First Advisor

Christine Cress

Term of Graduation

Winter 2020

Date of Publication


Document Type


Degree Name

Doctor of Education (Ed.D.) in Educational Leadership: Postsecondary Education


Educational Leadership




Medicine -- Study and teaching, Medical colleges -- Faculty -- Attitudes, Educational change, Curriculum change, Teacher participation in curriculum planning



Physical Description

1 online resource (vii, 129 pages)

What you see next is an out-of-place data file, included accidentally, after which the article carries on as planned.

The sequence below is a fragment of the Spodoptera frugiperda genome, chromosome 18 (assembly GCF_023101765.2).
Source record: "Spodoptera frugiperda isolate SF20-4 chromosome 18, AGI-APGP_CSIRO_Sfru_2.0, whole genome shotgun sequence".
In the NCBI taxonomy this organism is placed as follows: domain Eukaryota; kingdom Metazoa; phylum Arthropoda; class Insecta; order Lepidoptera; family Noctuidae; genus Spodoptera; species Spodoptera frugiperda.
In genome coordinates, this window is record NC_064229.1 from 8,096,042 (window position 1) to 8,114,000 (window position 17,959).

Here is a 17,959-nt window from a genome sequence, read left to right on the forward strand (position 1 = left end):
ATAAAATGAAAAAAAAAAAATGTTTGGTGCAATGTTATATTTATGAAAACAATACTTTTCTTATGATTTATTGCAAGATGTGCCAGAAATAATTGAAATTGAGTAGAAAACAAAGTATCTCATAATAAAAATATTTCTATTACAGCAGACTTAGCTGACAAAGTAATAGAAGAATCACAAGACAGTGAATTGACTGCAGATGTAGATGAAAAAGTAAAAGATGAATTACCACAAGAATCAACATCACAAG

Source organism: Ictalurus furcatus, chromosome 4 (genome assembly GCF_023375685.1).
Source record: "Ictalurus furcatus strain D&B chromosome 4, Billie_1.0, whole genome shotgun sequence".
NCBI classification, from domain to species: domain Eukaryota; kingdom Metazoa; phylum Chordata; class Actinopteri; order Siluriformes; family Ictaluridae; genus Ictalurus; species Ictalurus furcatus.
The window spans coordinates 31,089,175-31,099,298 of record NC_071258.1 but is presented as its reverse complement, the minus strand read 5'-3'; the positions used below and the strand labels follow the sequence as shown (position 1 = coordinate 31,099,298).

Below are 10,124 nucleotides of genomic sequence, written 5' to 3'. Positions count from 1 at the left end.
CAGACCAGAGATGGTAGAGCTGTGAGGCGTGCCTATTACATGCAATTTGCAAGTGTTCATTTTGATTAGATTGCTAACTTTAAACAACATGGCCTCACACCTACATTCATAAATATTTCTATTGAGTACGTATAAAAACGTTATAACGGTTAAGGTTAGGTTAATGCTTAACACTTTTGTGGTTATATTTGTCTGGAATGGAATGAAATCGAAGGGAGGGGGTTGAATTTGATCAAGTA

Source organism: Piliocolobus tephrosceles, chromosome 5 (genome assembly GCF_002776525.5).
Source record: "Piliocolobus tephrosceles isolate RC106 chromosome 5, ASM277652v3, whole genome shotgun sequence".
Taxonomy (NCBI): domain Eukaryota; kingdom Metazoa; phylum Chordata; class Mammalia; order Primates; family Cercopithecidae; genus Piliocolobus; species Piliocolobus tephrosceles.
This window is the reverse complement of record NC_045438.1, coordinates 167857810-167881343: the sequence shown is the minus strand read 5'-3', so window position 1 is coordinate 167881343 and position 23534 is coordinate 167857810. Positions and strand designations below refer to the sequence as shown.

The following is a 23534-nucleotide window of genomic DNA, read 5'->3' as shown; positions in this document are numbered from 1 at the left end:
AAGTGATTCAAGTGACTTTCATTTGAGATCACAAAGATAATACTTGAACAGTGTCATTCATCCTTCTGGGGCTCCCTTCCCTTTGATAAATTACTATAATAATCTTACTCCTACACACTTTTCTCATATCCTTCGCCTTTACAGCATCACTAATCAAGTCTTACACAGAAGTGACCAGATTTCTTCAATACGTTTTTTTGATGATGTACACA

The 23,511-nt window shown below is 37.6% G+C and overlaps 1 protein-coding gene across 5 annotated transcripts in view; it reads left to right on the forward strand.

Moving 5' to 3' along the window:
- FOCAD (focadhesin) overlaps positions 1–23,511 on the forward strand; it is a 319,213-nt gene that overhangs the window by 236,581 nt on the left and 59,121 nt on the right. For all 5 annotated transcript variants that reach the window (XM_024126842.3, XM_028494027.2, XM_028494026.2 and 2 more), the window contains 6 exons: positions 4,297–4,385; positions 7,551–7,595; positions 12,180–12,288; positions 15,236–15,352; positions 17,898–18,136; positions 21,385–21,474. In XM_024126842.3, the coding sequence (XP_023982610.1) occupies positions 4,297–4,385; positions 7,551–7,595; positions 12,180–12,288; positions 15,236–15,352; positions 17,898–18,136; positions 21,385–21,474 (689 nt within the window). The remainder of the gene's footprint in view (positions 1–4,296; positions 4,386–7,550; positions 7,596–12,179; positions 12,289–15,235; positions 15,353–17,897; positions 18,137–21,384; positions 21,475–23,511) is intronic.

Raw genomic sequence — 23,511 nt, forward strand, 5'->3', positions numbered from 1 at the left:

In efforts to facilitate the education of highly qualified and best-prepared medical professionals, many medical schools are either planning for or engaging in curriculum revisions including a complete overhaul of the curricular structure, academic and medical content, and pedagogical delivery modalities. To be effective, such changes require faculty buy-in, participation, engagement, and innovation. Unfortunately, despite medical schools' efforts to support faculty involvement in curricular revision, a range of reactions exist, including resistance. Thus, understanding the interactions between individual faculty attitudes and behaviors toward organizational initiatives and structural support is critical in advancing the educational mission of medical schools. Based on Rogers' variables determining the rate of adoption of innovation, this study addressed the question: What factors foster medical education faculty to adopt and advance curricular changes? Specifically, this study explored both the intrinsic and extrinsic factors that contribute to medical faculty engagement in curricular transformation. The study found that intrinsic motivation factor, specifically congruence of the innovation with their pre-existing belief played a key role in the faculty participants' motivation to participate in the new curriculum and adopt learner-centered active learning methods. In addition, simplicity of the active learning methods was found to be a motivational factor in contrary to the one that was perceived as too complex, time-consuming and difficult to implement despite the administration's effort to provide faculty development. The study also found that norms and attitude toward teaching mission within their respective departments contributed to the faculty participants' motivation to participate in the curriculum revision.


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